At approximately two and a half hours, “Star Wars: The Last Jedi” is the longest movie in the series, and debatably, the most satisfying.
Firstly, because it has the advantage of being placed toward the end, where it can build off of plot points set down by previous instalments. It doesn’t draw as heavily from the past or nostalgia as its immediate predecessor, 2015’s “The Force Awakens.” This is a forward-looking story, with one foot in the past but not sinking into it.
Secondly, more than any of the previous films, “The Last Jedi” is jarringly and genuinely surprising.
Luke tells Rey at one point, “This is not going to go the way you think it will.” He was referring of course to her attempt to bring him back into the fight against the First Order, but those words also serve as a warning and a tease to the audience. It’s like the movie saying, “I know what you like and what you expect, but I’m going a different direction. I’m sure you’ll like it too.” And writer/director Rian Johnson’s rendition of the universe and its characters delivers on this promise in spades.
Everyone is back for this round, which picks up immediately after “Force Awakens” leaves off. Adam Driver who plays Kylo Ren redeems his character after a lukewarm introduction in Episode VII. Audiences were split on whether Kylo Ren was an unstable child with anger management issues or a serious successor to Darth Vader, whose work he has sworn to complete. Here, Kylo is much more nuanced, and at times even sympathetic.
Daisy Ridley’s character, Rey, is still lost and searching, and we catch up with her right at the moment the last movie ends, with her having found the legendary Luke Skywalker and handing him his lightsaber.
There is a strong theme in the movie that deals with the clash between the past and the future. While the new kids on the playground are coming up, the veterans of the series struggle to stay relevant. There is, among the more seasoned characters, a sense of failure. Luke perhaps has the most baggage among them all and so he essentially abandons them all in despair and lives out his days as a hermit, cut off from everyone else.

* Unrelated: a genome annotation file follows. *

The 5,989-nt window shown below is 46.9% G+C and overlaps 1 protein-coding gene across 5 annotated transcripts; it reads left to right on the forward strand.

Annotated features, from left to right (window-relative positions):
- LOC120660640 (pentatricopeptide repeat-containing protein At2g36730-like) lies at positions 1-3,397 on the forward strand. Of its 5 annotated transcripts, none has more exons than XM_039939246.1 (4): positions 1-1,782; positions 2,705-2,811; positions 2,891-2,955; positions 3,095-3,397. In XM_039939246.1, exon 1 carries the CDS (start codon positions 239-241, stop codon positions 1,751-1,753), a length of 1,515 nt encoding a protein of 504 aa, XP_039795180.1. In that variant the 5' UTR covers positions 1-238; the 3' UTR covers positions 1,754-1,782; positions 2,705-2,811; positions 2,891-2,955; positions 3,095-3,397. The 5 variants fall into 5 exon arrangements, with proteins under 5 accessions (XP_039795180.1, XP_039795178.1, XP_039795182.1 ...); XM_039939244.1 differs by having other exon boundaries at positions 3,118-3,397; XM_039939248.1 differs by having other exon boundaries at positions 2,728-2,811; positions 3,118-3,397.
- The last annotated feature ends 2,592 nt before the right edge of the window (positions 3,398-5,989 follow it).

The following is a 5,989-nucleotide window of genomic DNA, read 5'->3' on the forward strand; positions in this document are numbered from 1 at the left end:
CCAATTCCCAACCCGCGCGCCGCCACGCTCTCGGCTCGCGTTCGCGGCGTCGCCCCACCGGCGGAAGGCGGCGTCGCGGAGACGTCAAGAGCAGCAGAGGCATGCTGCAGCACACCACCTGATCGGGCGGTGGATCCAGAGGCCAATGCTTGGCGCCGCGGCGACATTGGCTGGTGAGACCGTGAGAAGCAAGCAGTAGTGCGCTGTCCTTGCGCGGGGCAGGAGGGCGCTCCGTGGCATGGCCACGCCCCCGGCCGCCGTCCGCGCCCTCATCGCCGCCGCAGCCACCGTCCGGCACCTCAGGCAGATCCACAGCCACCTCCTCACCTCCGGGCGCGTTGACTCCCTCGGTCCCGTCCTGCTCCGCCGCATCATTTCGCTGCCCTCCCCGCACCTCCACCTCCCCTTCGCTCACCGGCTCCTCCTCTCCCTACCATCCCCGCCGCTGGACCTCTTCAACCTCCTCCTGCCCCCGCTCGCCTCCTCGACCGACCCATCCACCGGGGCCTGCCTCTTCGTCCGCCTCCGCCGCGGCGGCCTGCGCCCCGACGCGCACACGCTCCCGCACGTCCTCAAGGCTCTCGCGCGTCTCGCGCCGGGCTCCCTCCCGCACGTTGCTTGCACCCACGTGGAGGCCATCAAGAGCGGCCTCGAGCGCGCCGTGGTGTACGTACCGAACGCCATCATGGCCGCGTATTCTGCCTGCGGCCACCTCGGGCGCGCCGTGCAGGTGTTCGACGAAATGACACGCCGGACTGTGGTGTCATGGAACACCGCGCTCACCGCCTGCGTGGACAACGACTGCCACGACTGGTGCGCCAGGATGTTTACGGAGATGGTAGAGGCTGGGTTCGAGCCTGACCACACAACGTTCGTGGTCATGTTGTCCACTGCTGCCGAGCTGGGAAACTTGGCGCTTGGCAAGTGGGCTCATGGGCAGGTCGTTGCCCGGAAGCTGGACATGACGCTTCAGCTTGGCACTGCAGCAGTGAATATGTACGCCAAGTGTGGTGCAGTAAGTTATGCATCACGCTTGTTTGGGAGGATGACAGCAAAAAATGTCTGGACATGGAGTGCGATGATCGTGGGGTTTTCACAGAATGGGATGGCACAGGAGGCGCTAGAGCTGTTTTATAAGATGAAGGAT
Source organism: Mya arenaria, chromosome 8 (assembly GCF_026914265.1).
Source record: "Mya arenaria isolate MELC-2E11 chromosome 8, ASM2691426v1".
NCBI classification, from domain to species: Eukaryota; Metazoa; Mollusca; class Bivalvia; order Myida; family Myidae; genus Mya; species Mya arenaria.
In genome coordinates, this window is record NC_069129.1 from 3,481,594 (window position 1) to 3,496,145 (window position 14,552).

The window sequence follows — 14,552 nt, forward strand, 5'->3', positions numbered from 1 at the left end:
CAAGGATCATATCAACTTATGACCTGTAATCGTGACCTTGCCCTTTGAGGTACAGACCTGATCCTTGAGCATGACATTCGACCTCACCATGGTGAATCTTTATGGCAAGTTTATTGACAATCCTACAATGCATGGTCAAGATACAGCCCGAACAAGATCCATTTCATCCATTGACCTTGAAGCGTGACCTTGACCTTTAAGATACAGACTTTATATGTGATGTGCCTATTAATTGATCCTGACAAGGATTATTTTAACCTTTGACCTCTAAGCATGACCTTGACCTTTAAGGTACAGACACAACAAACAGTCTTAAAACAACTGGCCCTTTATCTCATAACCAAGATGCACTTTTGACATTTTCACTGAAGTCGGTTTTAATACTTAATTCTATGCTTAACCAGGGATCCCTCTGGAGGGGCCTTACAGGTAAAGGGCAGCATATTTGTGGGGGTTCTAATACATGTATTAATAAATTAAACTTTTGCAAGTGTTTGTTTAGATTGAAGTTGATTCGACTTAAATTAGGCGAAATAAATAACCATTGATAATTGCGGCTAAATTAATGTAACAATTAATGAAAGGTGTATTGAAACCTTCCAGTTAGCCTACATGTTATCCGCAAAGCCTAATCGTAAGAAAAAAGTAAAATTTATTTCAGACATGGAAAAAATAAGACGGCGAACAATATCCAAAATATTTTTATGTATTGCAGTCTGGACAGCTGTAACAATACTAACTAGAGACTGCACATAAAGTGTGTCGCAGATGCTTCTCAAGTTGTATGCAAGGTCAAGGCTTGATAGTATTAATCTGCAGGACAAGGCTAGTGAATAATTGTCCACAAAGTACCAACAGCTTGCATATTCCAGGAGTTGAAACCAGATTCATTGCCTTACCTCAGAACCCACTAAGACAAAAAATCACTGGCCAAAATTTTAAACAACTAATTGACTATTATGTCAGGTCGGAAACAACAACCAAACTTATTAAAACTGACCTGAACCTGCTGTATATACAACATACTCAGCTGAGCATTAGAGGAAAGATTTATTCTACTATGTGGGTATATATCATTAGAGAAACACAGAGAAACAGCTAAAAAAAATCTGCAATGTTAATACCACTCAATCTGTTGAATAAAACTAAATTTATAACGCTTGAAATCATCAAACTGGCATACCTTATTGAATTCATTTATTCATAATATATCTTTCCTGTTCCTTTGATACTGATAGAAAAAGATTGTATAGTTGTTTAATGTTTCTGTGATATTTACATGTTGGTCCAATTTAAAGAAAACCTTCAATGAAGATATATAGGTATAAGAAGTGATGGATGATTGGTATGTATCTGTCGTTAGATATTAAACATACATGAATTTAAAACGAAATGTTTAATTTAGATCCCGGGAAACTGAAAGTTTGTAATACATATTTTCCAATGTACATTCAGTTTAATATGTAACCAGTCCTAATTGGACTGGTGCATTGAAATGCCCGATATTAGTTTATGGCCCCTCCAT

As for Princess Leia and the Rebel Alliance, though victorious over the old Empire, ultimately failed as well as the First Order was able to flourish and seize control of the galactic government from them. First Order itself is touted as a replacement, an improvement on the old Empire that was toppled in the battle of Endor in the original trilogy’s “Return of the Jedi.”
The older generation are slowly falling back to support roles, but what of those who will come next? For them, the movie is full of disappointment and trial. Not to give away any plot points, but nothing comes easy for any of them. They have to earn the right to be the center of their own stories and the focus of our attention. (And possibly their own trilogy)
Every character, old or new, has a past to be dealt with. And how they do, coupled with the consequences of their actions in doing so, are the heart of the story. Finn has his past in the First Order to deal with, Rey is finding her place in the scheme of things, and ace pilot Poe Dameron is frustrated with having to work within the chain of command of the Rebel Alliance.
There is growth in these characters, both young and old. It’s this dynamic pushing and pulling that makes the characters so interesting. To be honest the plot itself is very simple. Something needs to be done, there is a complication and everyone does their best to get it done regardless. But it is the growth of these characters that make it very compelling, and profoundly weighty. Despite having more comedic moments that seems appropriate at times, this is a “Star Wars” film with gravitas, and asks to be taken seriously.
Hope is a word that gets thrown around a lot, and it is the one thread that is common to everyone, hope for success, for victory and an end to the evil that plagues them. It unites them, binds them in such a way that whatever they are dealing with individually or collectively, at the end of the day, they do what needs to be done, because they either have that hope, or share that hope with others.
The film has many staggering moments, moments of revelation, surprise or those that make you clap or jam your fist into the air in appreciative triumph. The lightsaber combat sequence plays like a colourful but deadly dance and easily one of the more memorable in recent years. The story weaves around and carries you to and from these moments, gracefully setting you up for their maximum impact.
If there is a flaw at all in the film, is that at times it can feel like too much of a “Star Wars” film. That’s not a bad thing by any stretch but I couldn’t help but feel at times that the filmmakers had a checklist they were ticking off as they made the movie. As a result it can feel stuffed at times. But this however is a very minor nuisance, easily forgotten, and just as easily forgiven.
But, let’s be honest. No matter what I write here, you will most probably go and watch this film. It is “Star Wars,” after all. Before Hogwarts or Middle Earth or Narnia, there was a Galaxy Far Far away, and no matter your age, or walk of life or background, honestly, we’ll always be up for another visit.
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